Renting rights for private tenants

Private tenants have rights in addition to those that are a consequence of their security of tenure, regardless of the type of their tenancy.

This content applies to England

Name and address of the landlord

Private tenants have a legal right to know the name and address of their landlord. A letter, requesting a written statement of the landlord's name and address, can be sent to the landlord's agent, pointing out that the tenant has a right to this information under section 1 of the Landlord and Tenant Act 1985. Tenants also have a right to obtain the names and addresses of directors if the landlord is a company, and a right to be informed of any sale or transfer to a new landlord.[1]

Details of a landlord can also be obtained from the Land Registry. Finding out information about the landlord could be important if there is any dispute over repairs or the return of the deposit.

If the landlord does not provide an address in England or Wales for services of notices by the tenant, rent is not lawfully due from the tenant.[2] However, as soon as an address is provided, rent then becomes due from the start of the tenancy.

Right to a rent book for tenants who pay weekly

It is a legal requirement for landlords to provide a rent book for tenants who pay rent weekly, unless board forms a substantial part of the rent.[3]

It is good practice for all tenants and licensees to have a rent book as a record of rent paid.

The rent book, or similar document, must contain the name and address of the landlord, the rent payable and state the type of tenancy granted. Details of all the requirements for rent books can be found in three statutory instruments.[4]

If a landlord fails to provide a rent book, the tenant should notify the local authority's tenancy relations officer since it is a criminal offence for which a landlord can be fined.

If a tenant is not entitled to a rent book, it is advisable to ask the landlord to provide receipts or to accept payment by cheque rather than cash; this will provide proof of payment in the event of a dispute over rent arrears

Repairs in a rented home

Landlords are responsible for keeping the structure and exterior of the property free from disrepair and to keep in repair and proper working order the installations in the property for the supply of water, gas, electricity, sanitation, space heating and heating water.[5]

Tenant responsibilities usually only extend to the decorative and interior parts of the premises.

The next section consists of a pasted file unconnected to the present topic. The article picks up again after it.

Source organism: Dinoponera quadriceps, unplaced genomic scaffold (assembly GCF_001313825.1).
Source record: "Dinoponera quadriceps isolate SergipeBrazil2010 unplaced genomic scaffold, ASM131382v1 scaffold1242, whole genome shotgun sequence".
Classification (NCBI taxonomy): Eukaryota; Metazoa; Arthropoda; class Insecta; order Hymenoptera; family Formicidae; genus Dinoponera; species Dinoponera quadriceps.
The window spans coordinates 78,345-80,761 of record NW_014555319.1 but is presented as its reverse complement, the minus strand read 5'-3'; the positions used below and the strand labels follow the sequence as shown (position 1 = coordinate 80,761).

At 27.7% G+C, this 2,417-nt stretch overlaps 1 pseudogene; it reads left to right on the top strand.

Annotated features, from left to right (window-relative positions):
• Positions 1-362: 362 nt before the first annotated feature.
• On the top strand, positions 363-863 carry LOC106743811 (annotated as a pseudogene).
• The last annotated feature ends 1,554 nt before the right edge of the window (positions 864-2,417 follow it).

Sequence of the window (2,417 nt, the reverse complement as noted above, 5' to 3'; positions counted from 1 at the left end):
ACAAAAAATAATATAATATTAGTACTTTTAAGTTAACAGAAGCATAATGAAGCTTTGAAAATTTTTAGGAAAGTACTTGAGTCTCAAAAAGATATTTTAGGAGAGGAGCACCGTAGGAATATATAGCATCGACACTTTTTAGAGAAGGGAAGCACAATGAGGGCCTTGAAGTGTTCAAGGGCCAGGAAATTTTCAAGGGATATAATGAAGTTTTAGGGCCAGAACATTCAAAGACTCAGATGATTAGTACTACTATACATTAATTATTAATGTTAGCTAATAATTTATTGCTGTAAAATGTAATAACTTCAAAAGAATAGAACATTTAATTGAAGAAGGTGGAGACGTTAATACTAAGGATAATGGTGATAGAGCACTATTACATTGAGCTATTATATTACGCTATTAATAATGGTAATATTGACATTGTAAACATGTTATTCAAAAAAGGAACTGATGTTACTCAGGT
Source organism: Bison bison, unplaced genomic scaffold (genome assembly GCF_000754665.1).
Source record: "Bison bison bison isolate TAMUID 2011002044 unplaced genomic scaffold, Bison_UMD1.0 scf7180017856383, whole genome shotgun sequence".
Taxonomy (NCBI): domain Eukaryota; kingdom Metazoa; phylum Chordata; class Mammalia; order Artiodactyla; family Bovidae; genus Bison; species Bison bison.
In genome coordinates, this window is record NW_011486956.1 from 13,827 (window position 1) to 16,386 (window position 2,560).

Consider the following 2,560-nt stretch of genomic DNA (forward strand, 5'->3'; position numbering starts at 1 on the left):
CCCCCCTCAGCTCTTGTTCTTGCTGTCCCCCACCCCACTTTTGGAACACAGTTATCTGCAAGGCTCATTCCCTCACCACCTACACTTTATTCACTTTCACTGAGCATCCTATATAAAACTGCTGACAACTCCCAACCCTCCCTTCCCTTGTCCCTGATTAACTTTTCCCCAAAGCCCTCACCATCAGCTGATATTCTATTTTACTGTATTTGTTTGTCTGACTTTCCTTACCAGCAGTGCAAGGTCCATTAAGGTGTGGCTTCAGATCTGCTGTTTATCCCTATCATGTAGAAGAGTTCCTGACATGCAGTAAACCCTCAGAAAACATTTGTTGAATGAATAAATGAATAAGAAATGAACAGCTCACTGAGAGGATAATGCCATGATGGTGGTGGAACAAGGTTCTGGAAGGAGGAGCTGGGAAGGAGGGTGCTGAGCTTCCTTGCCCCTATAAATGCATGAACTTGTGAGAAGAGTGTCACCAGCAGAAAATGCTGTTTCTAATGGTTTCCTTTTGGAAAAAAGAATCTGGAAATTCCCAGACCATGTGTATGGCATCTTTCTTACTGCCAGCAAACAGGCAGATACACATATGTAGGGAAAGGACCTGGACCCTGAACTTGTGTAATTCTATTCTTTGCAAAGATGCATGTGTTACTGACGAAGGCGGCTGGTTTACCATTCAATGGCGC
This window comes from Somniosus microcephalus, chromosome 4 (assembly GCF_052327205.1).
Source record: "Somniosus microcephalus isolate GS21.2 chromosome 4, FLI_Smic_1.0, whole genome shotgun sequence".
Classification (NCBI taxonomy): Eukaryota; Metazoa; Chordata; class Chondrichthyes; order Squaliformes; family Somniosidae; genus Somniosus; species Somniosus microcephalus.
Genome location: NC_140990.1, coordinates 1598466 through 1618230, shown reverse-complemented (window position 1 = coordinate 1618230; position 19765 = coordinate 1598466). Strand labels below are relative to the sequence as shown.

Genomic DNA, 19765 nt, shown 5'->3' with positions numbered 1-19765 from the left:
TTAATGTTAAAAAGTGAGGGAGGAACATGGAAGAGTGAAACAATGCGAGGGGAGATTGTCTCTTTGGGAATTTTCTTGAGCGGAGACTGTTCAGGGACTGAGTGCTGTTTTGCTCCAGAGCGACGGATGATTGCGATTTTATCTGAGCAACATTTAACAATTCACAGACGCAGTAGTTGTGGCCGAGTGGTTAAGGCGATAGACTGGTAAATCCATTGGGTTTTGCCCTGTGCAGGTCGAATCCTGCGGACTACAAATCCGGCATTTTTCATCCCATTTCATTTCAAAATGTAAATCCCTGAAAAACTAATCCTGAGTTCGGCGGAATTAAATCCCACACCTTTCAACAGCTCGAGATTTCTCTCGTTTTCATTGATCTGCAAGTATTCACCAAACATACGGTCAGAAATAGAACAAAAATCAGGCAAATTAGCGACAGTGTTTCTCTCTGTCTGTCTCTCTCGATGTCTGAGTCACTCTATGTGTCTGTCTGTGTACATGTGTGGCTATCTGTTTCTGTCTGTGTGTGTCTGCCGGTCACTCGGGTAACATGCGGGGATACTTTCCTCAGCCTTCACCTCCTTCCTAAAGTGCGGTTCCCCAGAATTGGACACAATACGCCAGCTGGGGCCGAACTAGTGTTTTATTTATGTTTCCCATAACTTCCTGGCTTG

Safety in a rented home

Private landlords must ensure that:

  • all gas appliances and flues are in a safe condition

  • an annual gas safety check by a Gas Safe registered engineer has been carried out

  • they have a valid gas safety certificate[6]

Furniture provided in private rented accommodation, that has been let since 1 March 1993, must comply with fire safety requirements.[7]

Houses in multiple occupation are covered by extra rules concerning fire safety and provision of facilities.[8]

Harassment and illegal eviction

If a landlord tries to make life difficult for tenants because they want them to leave, perhaps by withdrawing services such as gas and electricity, denying access to part of the accommodation or by threatening violence, this is known as harassment.

If the landlord actually throws a tenant out, changes the locks while they are out, or otherwise gets a tenant to leave without serving the correct notice or going through the proper legal procedure, this is illegal eviction.

Harassment and illegal eviction are criminal offences. Landlords can be prosecuted under the Protection from Eviction Act 1977 and/or the Protection from Harassment Act 1997.

People in this situation should contact the tenancy relations officer (or equivalent) at their local authority, who can take action on their behalf, or they could take action themselves.

Unlawful discrimination

The Equality Act 2010 prohibits unlawful discrimination when renting or managing residential accommodation.

Discrimination can take the form of direct discrimination, indirect discrimination, harassment and victimisation of tenants, or prospective tenants.

Fees when renting private accommodation

Private landlords and letting agents are prohibited from charging a tenant, licensee or other 'relevant person' a fee, other than a 'permitted payment', in connection with:[9]

  • an assured shorthold tenancy

  • a licence to occupy housing (including to a lodger)

  • a tenancy granted to a student by a specified educational institution

The permitted payments are:[10]

  • rent

  • tenancy deposit (up to maximum of five or six weeks’ rent)

  • holding deposit (up to maximum of one week’s rent)

  • a fee in the event of a ‘relevant default’

  • damages for breach of agreement

  • in connection with tenant’s request for a variation, assignment, or surrender of a tenancy

  • in respect of council tax, utilities, communication services and TV licence

Last updated: 24 March 2021

Footnotes

  • [1]

    ss.2-3 Landlord and Tenant Act 1985.

  • [2]

    s.48 Landlord and Tenant Act 1987.

  • [3]

    ss.4, 5 and 7 Landlord and Tenant Act 1985.

  • [4]

    Rent Book (Forms of Notice) Regulations 1982 SI 1982/1474, amended by SI 1988/2198 and SI 1990/1067.

  • [5]

    s.11 Landlord and Tenant Act 1985.

  • [6]

    Gas Safety (Installation and Use) Regulations 1998 SI 1998/2451.

  • [7]

    Furniture and Furnishings (Fire) (Safety) Regulations SI 1988/1324, as amended by Furniture and Furnishings (Fire) (Safety) Regulations SI 1993/207.

  • [8]

    Part 11 Housing Act 1985 as amended by Housing Act 1996; Housing (Management of HMOs) Regulations 1990 and Housing Act 2004.

  • [9]

    ss.1, 2, 3 and 28 Tenant Fees Act 2019.

  • [10]

    Sch.1 Tenant Fees Act 2019.